May 062011
 

 

Here’s a gorgeous “What it’s like living here” piece from a former student and old friend, Laura Catherine Brown, who lives, yes, in Manhattan. I can’t even date our first meeting. I was teaching novel-writing at the New York State Writers Institute Summer Workshop; Laura had lovely growing-up in upstate New York novel-in-progress about a young woman from a place called Ransomeville, about the death of a parent, unexpected pregnancy, and the struggle to find some moment of control in a world of poverty, limited chances and no support systems (since the Great Recession more and more of America has fallen to this estate; this is a must-read book against despair).  That novel became her debut book, a fine first novel called Quickening, which Random House published 2000. Her shorter pieces have appeared in two anthologies, Before: The Big Book on Parenting, from Overlook Press and The Bigger the Better the Tighter the Sweater with Seal Press. She has been a resident at The Virginia Center for the Creative Arts, Djerassi Program, Millay Colony, Vermont Studio Center, Ucross Foundation, Ragdale Foundation and The Hambidge Center.

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What It’s Like Living Here

by Laura Catherine Brown in Manhattan



Any time of day except, perhaps, early Sunday morning, I cross the threshold of my building and step out onto an obstacle course generated by people. In the swarming thick of it, there is no clear line where they end and I begin. We’re parts of an incomprehensible whole. The clamor and din, the grit and anxiety, the need for haste, all swirl inside me. Any time of day. Breathe it in, breathe it out. It’s enough to make me dizzy.

Approximately eight million people dwell in New York City, a million or so in Manhattan. Two hundred fifteen thousand of them pass through Union Square, my neighborhood, on a typical busy day. Considering the volume, considering how each person rules their individual space, a remarkable accord prevails, and somehow everyone negotiates, barely touching anyone else. Amazing how we manage that.

Negotiating becomes a dance, delicate and nimble, and the freestyle stepping lifts me from the stupor of my treadmill—that unconscious state of mind through which I mark time as I move through my daily routine—and I flow then, the dancer and the dance, the blossom, bole and body. Absorbed in a babbling slipstream of a hundred different languages like a song swimming over street noise, I inwardly chant to all who cross my path, May you have peace, may you have happiness, even if I actually wish them nothing but to get out of my way. Students, hospital workers, Con Ed employees, parents with strollers, zigzagging children, shoppers laden with bags or carts, tourists who stroll obliviously three and four abreast, hustlers, buskers, beggars, freelancers, skateboarders, cyclists, models, gymnasts, artists, dancers, bankers, yogis, druggies, goths, hipsters, panhandlers, food vendors, scooter-riders, and all manner of humanity from lowly to exalted, with all manner of modern device in hand: Blackberries, cell phones, smart phones, head phones, and sometimes it seems that absolutely nobody but me is bothering to watch where they are going.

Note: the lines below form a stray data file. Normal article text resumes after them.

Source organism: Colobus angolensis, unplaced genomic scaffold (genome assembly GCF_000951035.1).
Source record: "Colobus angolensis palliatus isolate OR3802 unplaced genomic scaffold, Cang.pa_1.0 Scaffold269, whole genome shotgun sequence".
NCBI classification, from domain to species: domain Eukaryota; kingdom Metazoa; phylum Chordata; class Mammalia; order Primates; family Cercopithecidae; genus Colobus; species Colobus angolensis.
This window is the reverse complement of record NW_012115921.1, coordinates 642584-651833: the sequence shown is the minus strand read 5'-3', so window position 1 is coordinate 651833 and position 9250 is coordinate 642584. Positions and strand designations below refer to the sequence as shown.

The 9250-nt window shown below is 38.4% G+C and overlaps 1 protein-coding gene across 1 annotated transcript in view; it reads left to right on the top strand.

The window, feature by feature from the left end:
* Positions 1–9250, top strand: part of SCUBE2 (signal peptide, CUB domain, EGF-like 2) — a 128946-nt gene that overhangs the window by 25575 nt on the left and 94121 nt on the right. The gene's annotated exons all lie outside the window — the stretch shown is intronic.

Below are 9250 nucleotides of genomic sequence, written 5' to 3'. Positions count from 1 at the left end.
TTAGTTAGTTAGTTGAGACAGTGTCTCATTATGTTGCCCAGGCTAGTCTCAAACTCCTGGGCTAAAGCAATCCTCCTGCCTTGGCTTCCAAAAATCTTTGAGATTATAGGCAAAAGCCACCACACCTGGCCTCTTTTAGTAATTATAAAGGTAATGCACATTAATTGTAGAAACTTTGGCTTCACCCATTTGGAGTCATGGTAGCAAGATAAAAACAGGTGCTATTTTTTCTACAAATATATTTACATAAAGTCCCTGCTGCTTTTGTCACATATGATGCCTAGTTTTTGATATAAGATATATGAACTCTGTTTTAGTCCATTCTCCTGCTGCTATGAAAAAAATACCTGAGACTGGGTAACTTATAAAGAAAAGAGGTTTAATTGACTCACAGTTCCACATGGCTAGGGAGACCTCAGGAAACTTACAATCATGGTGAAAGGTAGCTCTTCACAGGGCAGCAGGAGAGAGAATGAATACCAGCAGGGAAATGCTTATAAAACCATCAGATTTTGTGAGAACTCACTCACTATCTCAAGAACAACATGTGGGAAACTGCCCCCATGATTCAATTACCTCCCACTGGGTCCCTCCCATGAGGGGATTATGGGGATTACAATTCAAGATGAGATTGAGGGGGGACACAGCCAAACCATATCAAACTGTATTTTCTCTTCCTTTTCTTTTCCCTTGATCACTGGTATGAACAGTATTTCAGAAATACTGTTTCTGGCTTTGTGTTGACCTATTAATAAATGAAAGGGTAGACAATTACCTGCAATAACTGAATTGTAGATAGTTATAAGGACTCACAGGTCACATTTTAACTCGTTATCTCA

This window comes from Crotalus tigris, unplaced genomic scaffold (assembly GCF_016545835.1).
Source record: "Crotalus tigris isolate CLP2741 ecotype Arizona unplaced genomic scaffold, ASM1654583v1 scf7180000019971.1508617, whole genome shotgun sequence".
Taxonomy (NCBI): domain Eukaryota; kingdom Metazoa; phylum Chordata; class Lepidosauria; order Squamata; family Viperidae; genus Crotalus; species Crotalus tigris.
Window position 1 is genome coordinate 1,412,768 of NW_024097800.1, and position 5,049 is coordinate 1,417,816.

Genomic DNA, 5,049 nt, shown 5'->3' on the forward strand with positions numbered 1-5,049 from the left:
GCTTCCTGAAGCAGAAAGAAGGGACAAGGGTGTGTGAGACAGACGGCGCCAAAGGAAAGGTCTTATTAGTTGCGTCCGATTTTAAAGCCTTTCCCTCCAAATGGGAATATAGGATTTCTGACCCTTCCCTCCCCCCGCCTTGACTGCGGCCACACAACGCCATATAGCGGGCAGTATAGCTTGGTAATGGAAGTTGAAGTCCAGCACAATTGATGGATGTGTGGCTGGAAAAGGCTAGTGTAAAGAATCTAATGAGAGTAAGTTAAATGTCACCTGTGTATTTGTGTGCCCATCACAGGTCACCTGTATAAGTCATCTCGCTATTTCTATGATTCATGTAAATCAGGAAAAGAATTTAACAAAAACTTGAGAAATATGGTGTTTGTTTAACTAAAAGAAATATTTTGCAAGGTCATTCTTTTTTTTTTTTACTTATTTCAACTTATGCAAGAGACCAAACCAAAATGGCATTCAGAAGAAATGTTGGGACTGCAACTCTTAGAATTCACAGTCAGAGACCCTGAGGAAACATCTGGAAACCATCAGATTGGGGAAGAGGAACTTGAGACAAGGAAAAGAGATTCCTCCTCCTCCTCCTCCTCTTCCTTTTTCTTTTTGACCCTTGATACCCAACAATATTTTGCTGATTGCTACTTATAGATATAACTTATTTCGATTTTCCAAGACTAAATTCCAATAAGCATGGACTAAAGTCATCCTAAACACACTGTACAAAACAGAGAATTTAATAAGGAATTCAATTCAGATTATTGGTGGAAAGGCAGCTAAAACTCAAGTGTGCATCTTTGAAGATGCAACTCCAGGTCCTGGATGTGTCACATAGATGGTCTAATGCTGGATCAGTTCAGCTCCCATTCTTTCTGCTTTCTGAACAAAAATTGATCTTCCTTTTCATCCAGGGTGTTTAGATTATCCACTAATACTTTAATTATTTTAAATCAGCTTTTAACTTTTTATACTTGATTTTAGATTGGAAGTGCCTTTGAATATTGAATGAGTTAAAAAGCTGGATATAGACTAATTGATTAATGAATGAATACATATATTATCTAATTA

Chanting carries the power, so the sages say, to shift the mind even if the intention isn’t yet manifest. And given the choice, since there seems to be a choice, compassion, kindness and a kind of oneness is preferable to the perpetual tension of antagonism. As I go to work or come home or run errands, I have the power to make that choice. May you be healthy, I silently say. May you be free. Sometimes it works, and we are all of a piece, sharing the space.

Other times, each inhale only reminds me of the tightness in my chest and the list of things not done and all the people sick or gone, and I become an inept warrior in a kinetic theater so meaningless I cannot fathom why I or anyone else is alive at all. Wherever I veer, open space eludes me. A series of near collisions ensue, the side-to-side dodge as I try to foresee which direction this person or that might swerve. What I want seems simple enough: to stride unobstructed at my own pace. Instead, I must dodge and duck in stops and starts, and the persecution is circular. For everyone who impedes my progress, I am myself an impediment. Hurtling toward the edge of my capacity for physical closeness to strangers, I become unavoidably hostile. To say the least.

The crowded sidewalks present only part of the chaos. The avenues and cross streets bring further hazard or excitement. Power drills tear up concrete at a deafening decibel level. Vehicles race through yellow lights or turn aggressively into crosswalks. Drivers on cell phones in tanklike SUVs zoom by obliviously. Taxis lay on the horn rather than the brake as they lurch and weave. Busses block the intersections because they’re big and they can, and cyclists, particularly food delivery guys—they’re always guys with Chinese food or pizza—ride the wrong way on one-way streets, sometimes while simultaneously smoking cigarettes. Even if I shut my eyes, the shrill of sirens will pierce through my fragile equilibrium. The squeak of air breaks on trucks will chafe. I am a speck in the center of the universe and the unceasing abrasion of noise and activity reinforces my irrelevance, provoking unease so profound and pervasive that I risk collapse into permanent panic. Agoraphobia is never far away.